Earlier this week, six Palestinian prisoners escaped from Gilboa, a maximum-security prison in Israel. The escape was highly-publicized, and provoked a range of responses from different local, regional, and international sources and bodies. These ranged from official statements reflecting on the resilience of Palestinian prisoners or the possible threats posed by the outbreak, to witty comments and memes about the escape. The jailbreak questions the efficacy of modern carceral institutions in containing nationalist struggles, and shows how popular culture in Palestine rises to embrace symbols of resistance.
A highlight of the attention on the escape has been on the almost irony of the ability of the six men to escape from a maximum-security prison, despite all the measures and efforts that are poured into closely monitoring and controlling behavior inside such facilities. The six escaped Gilboa after digging a tunnel that connects the toilet of their cell to passages formed during the jail’s construction. While it is not yet proven by the Israeli authorities, some articles reported that the escapees used a rusty spoon to dig the tunnel. However, the way by which the men escaped is not clear and the Israeli officials do not want to provide or are not aware of the details of what happened. Regardless of the details, the men were at least able to use some tools to create an underground route that allowed “them to evade 40 prison guards, three watchtowers, two walls, two barbed-wire fences and a pack of sniffer dogs.” Uselessly recognized by surveillance cameras later after midnight, the men tunneled out of a widely-photographed, nondescript hole that led them to a farm outside the prison.
Given the ambivalent and dramatic sequence of the escape, many Western and Arab news agencies described the incident as a “Hollywood-escape.” While the six men’s plan is truly similar to scenarios of many American movies and series, escaping Gilboa should be narrated via an indigeneity that is able to capture the long years of struggle against the Israeli occupation of the Palestinian territories. Prominent activist and writer Mohammed El-Kurd stated that breaking Gilboa “signifies that the seemingly impenetrable Zionist colonial regime is in fact penetrable.” He added that despite of the Israeli surveillance machine that are “sharp indeed…the Palestinian skin is thicker.” El-Kurd, and his family, have been targeted and periodically detained for campaigning against the forced evictions of the Sheikh Jarrah neighborhood in Jerusalem through their social media channels. Hence, his statement indicates that the six men’s struggle to get outside of Gilboa should not be separated from the ongoing upheaval that has been taking place in Gaza and the West Bank, with its most recent surge in May of this year. Despite of the different circumstances that led to the detention of El-Kurd and the six men and regardless of the span of periods they spent in jail, an indigenous Palestinian identity seem to bring old and young activists in the face of a settler colonial power.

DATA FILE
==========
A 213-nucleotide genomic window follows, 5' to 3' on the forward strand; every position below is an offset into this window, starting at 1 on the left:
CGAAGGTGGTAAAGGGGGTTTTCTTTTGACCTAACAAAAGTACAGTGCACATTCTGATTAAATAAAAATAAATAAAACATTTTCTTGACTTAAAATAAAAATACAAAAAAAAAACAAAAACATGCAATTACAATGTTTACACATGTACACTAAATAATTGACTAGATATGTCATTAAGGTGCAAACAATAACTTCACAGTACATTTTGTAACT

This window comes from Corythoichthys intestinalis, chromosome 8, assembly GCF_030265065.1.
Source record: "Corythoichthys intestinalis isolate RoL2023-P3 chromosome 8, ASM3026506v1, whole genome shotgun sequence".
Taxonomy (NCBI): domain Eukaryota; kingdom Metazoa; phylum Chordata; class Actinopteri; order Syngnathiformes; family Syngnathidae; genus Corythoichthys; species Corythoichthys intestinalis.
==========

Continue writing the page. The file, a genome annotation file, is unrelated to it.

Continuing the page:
With respect to the indigeneity of Gilboa’s break as well, ex-Egyptian political prisoner Abdel Rahman El-Gendy highlighted that the escape has to be read via Arabic and Palestinian songs that refuse to wait for the recognition of the international community. For decades, Palestinians have had to play the card of the victim to be recognized as full citizens of an independent nation-state as per the dominant global political system. In this regard, anthropologist Audra Simpson invites thinking about “the notion of ‘refusal’ to be an alternative to recognition politics in settler colonial society.” While Simpson’s work is more concerned with indigenous communities in North America and Australia, the latter groups’ refusal to consent with the settlers’ recognition of their citizenship speak to how Palestinians of Gaza and the West Bank are still resilient against the ‘settling’ of the Israeli colonial project. They support and glorify the recent escape not for its drama-fodder as a “Hollywood-style” jailbreak but because it presents a belittling of a supposedly stable modern nation.
Like the stone-throwing that featured the Palestinian Second Intifada (2000-2005), pictures of Palestinians holding spoons started to be posted and shared by activists in and outside the MENA region after the news was released of the outbreak. The fact that one of the escapees, Zakaria Zubeidi, participated in the Intifada illustrates that escaping Gilboa is a thumbnail of a continuous struggle. As coined by Ilan Pappe, “Palestinians living in the biggest prison on earth,” the jailbreak presents an episode in the indigenous population’s consistent attempts to return back home and without waiting for a permission or recognition. It also represents that even in the most securitized, militarized panopticons, the “all-seeing eye” has blind spots within which resilience and commitment to freedom can find escape.